Wednesday, 18 September 2013

5 months

It's been 5 months since the Ontario Open, where I lost the purple belt absolute final (and a trip to California along with it) by kimura. It was pretty depressing at first, and frustrating dealing with the Ontario health care system.  I tried to just rest it and hope for the best, since worlds was only 2 weeks after. But, that didn't work so well.

 I saw my physio therapist the day before (I think, maybe 2 days before) we left for California to get a diagnosis and assessment and to see what his thoughts were on me competing. He is pretty down to earth, and understands what it is like to be a competitive athlete and whatnot. At that time, without any diagnostic imaging, he came to the conclusion that I had likely torn my rotator cuff and labrum. He said competing would be very risky, and unless I could control where my arm went, I probably shouldn't.

 I left his office pretty bummed out, but still set on competing. I packed all my gis and gear to train and compete and we set off. I probably should have realized when I was struggling to wheel my carryon around that it was a bad plan. It wasn't until the first day training at AoJ that it really dawned on me that I was in no condition to compete. I wrote that really long blog post about being sorry and whatnot. I was pretty depressed and down for the entire trip.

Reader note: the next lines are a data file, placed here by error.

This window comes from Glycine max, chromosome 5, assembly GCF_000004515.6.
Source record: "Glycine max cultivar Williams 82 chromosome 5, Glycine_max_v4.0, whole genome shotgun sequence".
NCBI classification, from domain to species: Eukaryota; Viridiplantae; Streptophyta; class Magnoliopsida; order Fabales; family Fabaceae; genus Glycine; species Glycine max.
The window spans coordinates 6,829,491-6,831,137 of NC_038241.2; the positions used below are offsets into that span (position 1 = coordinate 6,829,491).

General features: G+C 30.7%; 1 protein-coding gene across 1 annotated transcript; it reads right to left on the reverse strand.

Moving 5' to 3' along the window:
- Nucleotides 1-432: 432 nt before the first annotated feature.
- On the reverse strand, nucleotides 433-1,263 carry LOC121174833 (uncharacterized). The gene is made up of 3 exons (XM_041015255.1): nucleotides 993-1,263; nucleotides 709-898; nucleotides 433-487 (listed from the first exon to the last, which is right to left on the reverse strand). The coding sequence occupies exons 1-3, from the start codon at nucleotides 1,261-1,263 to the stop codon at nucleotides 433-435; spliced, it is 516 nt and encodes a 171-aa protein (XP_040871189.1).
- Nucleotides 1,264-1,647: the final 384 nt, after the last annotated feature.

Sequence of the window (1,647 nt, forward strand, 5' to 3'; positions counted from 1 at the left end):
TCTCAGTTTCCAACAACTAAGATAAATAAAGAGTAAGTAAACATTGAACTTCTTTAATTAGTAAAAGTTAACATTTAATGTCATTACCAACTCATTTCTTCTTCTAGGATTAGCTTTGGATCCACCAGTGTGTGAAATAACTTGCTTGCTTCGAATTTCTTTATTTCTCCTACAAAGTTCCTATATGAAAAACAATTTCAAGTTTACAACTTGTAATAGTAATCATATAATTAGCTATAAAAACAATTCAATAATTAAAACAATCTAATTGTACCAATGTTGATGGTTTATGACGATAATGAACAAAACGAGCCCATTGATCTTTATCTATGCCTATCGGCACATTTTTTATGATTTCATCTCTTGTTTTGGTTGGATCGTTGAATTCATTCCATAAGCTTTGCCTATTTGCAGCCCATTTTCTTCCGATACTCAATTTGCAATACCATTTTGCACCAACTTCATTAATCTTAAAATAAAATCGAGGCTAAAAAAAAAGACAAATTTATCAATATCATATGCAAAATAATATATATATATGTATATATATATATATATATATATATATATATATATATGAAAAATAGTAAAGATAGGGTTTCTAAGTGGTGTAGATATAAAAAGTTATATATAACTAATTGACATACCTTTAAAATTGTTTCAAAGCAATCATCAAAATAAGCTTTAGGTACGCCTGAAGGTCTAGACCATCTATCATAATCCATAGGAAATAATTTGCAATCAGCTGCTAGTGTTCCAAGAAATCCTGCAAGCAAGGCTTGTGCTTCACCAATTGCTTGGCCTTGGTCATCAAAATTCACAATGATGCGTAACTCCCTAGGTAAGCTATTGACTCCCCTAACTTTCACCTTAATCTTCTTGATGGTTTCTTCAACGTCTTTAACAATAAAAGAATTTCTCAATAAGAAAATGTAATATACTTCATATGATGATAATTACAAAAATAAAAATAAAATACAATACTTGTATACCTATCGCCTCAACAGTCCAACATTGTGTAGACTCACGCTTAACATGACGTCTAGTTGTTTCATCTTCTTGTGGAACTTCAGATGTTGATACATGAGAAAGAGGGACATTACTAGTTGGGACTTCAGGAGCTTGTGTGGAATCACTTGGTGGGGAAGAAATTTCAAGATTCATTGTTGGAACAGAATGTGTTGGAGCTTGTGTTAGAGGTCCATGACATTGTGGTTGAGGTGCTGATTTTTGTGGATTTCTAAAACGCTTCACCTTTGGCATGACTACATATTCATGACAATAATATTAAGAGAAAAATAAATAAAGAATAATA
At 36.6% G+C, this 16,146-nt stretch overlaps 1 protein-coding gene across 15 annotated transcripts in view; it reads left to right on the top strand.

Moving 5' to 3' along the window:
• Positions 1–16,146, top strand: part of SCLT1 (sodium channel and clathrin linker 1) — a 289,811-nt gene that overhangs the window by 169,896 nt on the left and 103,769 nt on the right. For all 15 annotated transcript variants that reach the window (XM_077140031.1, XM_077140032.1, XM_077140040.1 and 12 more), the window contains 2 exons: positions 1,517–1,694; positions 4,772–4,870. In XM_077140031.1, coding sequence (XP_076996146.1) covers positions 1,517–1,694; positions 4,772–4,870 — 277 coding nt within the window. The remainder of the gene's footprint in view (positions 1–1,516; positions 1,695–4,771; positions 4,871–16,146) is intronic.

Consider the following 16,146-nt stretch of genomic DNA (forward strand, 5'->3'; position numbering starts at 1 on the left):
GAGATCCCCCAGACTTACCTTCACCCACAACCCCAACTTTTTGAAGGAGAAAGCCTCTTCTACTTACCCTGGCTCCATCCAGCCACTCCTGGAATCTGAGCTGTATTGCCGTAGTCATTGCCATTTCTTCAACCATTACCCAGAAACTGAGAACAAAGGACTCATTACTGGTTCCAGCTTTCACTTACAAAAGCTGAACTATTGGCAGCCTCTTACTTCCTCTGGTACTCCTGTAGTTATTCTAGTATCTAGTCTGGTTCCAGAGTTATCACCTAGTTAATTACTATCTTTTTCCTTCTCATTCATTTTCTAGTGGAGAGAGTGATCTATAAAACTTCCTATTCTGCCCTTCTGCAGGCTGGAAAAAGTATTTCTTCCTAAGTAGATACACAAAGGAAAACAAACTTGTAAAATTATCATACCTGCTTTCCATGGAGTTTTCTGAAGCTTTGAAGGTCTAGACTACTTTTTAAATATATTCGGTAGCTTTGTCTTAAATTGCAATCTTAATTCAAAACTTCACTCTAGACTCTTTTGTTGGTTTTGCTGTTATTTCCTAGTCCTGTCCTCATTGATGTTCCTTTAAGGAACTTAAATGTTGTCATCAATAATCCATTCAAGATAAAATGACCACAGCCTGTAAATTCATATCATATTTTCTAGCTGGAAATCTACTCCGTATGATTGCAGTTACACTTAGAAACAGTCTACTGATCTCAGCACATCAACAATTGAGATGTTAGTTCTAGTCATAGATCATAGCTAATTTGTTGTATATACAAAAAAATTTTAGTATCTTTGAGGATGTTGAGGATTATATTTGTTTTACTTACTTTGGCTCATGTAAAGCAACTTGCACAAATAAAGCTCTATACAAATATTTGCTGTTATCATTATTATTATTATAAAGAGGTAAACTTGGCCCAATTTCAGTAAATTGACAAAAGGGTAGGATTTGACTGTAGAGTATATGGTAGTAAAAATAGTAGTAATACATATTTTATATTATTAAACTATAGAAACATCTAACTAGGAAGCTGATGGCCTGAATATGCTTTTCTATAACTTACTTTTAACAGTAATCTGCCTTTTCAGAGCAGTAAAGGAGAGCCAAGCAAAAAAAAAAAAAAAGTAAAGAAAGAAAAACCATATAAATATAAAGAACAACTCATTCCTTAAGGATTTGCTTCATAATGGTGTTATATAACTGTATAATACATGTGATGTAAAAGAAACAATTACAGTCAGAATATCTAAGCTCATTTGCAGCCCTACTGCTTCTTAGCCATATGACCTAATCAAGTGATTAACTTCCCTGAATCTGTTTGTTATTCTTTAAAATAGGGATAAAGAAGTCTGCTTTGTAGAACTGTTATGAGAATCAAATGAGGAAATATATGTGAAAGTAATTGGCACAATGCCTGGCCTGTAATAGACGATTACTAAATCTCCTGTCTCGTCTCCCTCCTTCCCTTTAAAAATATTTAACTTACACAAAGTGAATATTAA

When I got home, I went back to physio, got some exercises and put things in motion to see Dr. Levy to get to the bottom of the injury. It took a few weeks to see him and His assessment was about the same. Less concern about the rotator cuff, since it seemed to be healing. It was likely only strained/stretched/made angry. He ordered some X-Rays and an MRI.